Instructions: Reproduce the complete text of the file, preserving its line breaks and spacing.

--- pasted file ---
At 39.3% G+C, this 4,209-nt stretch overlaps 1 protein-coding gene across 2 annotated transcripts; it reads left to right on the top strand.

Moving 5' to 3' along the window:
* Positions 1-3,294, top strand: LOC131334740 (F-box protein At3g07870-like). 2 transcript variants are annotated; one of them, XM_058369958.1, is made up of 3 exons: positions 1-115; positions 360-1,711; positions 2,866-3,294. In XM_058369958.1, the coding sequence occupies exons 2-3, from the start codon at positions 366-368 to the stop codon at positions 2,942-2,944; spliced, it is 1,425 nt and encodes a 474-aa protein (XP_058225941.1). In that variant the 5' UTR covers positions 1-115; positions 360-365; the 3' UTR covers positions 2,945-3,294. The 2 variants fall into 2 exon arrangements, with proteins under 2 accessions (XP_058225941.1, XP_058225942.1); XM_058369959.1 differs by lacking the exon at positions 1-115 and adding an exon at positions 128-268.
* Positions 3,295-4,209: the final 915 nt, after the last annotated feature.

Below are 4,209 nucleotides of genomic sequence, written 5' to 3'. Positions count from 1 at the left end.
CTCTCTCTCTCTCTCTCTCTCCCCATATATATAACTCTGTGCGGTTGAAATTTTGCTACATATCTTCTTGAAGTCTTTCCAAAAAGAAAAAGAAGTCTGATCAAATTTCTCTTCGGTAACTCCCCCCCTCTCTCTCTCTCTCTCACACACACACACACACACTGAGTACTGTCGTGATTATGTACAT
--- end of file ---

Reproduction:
At 39.3% G+C, this 4,209-nt stretch overlaps 1 protein-coding gene across 2 annotated transcripts; it reads left to right on the top strand.

Moving 5' to 3' along the window:
* Positions 1-3,294, top strand: LOC131334740 (F-box protein At3g07870-like). 2 transcript variants are annotated; one of them, XM_058369958.1, is made up of 3 exons: positions 1-115; positions 360-1,711; positions 2,866-3,294. In XM_058369958.1, the coding sequence occupies exons 2-3, from the start codon at positions 366-368 to the stop codon at positions 2,942-2,944; spliced, it is 1,425 nt and encodes a 474-aa protein (XP_058225941.1). In that variant the 5' UTR covers positions 1-115; positions 360-365; the 3' UTR covers positions 2,945-3,294. The 2 variants fall into 2 exon arrangements, with proteins under 2 accessions (XP_058225941.1, XP_058225942.1); XM_058369959.1 differs by lacking the exon at positions 1-115 and adding an exon at positions 128-268.
* Positions 3,295-4,209: the final 915 nt, after the last annotated feature.

Below are 4,209 nucleotides of genomic sequence, written 5' to 3'. Positions count from 1 at the left end.
CTCTCTCTCTCTCTCTCTCTCCCCATATATATAACTCTGTGCGGTTGAAATTTTGCTACATATCTTCTTGAAGTCTTTCCAAAAAGAAAAAGAAGTCTGATCAAATTTCTCTTCGGTAACTCCCCCCCTCTCTCTCTCTCTCTCACACACACACACACACACTGAGTACTGTCGTGATTATGTACAT